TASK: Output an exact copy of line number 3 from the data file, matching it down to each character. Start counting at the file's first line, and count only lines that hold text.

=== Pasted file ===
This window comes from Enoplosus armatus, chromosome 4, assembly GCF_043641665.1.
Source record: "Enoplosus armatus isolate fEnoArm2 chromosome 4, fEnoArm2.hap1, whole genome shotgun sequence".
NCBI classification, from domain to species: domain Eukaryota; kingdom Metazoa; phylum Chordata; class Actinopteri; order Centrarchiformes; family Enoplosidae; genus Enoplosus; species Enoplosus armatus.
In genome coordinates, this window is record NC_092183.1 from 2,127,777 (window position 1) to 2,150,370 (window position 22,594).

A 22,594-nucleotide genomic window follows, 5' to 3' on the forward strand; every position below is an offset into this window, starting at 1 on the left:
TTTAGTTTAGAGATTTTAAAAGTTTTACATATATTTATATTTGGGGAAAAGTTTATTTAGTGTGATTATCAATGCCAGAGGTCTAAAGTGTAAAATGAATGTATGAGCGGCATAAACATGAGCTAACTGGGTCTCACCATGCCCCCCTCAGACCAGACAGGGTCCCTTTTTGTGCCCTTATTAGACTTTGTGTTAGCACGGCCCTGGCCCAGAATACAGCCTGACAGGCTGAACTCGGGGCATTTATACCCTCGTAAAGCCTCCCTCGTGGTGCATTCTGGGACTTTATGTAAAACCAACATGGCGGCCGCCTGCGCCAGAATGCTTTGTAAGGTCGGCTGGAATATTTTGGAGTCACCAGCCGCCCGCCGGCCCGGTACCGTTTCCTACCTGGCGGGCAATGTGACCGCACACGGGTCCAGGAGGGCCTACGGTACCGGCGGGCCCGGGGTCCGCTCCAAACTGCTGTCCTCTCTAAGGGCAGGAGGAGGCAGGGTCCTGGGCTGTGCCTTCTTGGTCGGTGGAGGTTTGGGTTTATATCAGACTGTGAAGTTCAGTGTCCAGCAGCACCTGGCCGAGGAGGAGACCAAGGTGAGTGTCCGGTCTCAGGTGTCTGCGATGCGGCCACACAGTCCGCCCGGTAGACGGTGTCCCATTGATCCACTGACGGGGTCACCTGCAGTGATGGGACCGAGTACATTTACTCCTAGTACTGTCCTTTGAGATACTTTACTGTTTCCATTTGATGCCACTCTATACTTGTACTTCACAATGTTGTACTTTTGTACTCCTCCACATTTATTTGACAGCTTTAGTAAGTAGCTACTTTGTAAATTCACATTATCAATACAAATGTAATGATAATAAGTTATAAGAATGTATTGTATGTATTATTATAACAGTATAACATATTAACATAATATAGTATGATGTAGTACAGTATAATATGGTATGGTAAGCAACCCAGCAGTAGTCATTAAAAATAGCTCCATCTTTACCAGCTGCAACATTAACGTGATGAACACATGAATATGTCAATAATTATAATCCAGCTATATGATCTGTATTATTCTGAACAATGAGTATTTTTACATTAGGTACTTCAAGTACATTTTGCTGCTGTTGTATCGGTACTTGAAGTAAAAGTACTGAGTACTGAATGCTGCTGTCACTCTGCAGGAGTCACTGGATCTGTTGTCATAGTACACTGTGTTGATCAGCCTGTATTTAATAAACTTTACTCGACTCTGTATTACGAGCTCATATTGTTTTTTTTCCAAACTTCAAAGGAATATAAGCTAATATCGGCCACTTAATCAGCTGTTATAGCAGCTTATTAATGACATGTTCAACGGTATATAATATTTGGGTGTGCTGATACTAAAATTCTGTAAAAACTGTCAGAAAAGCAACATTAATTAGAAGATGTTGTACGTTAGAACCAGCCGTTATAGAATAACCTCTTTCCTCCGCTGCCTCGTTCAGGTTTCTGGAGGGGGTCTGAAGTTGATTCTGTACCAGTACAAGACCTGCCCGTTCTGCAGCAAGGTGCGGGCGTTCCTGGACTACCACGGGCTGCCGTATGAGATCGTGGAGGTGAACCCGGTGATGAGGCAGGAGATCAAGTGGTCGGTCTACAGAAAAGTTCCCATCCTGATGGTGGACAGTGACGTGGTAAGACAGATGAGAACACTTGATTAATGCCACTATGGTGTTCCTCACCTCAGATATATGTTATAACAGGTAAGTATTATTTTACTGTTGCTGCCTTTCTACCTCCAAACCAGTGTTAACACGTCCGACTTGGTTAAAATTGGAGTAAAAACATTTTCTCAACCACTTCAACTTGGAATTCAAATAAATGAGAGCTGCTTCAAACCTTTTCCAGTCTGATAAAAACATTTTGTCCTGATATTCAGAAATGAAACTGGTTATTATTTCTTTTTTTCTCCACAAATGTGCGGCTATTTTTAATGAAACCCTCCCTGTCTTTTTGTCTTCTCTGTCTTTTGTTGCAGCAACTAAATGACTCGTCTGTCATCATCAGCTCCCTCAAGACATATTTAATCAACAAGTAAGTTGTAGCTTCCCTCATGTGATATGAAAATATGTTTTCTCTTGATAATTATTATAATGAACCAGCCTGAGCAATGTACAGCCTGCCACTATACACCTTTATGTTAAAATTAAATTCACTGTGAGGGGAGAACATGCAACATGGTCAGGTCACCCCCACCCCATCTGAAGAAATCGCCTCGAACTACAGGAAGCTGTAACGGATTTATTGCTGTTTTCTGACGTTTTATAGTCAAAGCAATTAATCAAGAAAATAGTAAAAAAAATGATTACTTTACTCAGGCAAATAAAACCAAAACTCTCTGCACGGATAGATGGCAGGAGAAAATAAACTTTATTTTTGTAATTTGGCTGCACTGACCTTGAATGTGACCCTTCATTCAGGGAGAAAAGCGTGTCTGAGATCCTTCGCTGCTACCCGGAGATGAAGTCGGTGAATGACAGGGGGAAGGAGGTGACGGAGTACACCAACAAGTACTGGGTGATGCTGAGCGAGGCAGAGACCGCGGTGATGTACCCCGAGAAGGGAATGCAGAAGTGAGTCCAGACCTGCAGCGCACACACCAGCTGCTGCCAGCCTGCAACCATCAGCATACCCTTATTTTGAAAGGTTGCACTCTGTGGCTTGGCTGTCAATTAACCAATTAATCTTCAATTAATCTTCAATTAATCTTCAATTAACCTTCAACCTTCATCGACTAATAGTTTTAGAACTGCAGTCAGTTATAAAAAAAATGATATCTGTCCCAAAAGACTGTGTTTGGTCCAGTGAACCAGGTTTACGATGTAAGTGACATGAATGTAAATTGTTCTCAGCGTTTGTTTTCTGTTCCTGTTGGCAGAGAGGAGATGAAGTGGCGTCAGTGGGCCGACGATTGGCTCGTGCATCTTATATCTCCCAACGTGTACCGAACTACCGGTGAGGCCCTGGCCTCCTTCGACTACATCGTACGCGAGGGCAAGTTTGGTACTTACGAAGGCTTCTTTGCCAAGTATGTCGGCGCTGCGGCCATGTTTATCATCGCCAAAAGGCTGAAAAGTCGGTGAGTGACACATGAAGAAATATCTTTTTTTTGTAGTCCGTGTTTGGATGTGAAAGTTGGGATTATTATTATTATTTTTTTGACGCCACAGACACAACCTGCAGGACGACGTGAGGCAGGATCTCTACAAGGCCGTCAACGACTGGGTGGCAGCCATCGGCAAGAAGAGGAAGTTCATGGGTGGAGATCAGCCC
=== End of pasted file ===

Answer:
NCBI classification, from domain to species: domain Eukaryota; kingdom Metazoa; phylum Chordata; class Actinopteri; order Centrarchiformes; family Enoplosidae; genus Enoplosus; species Enoplosus armatus.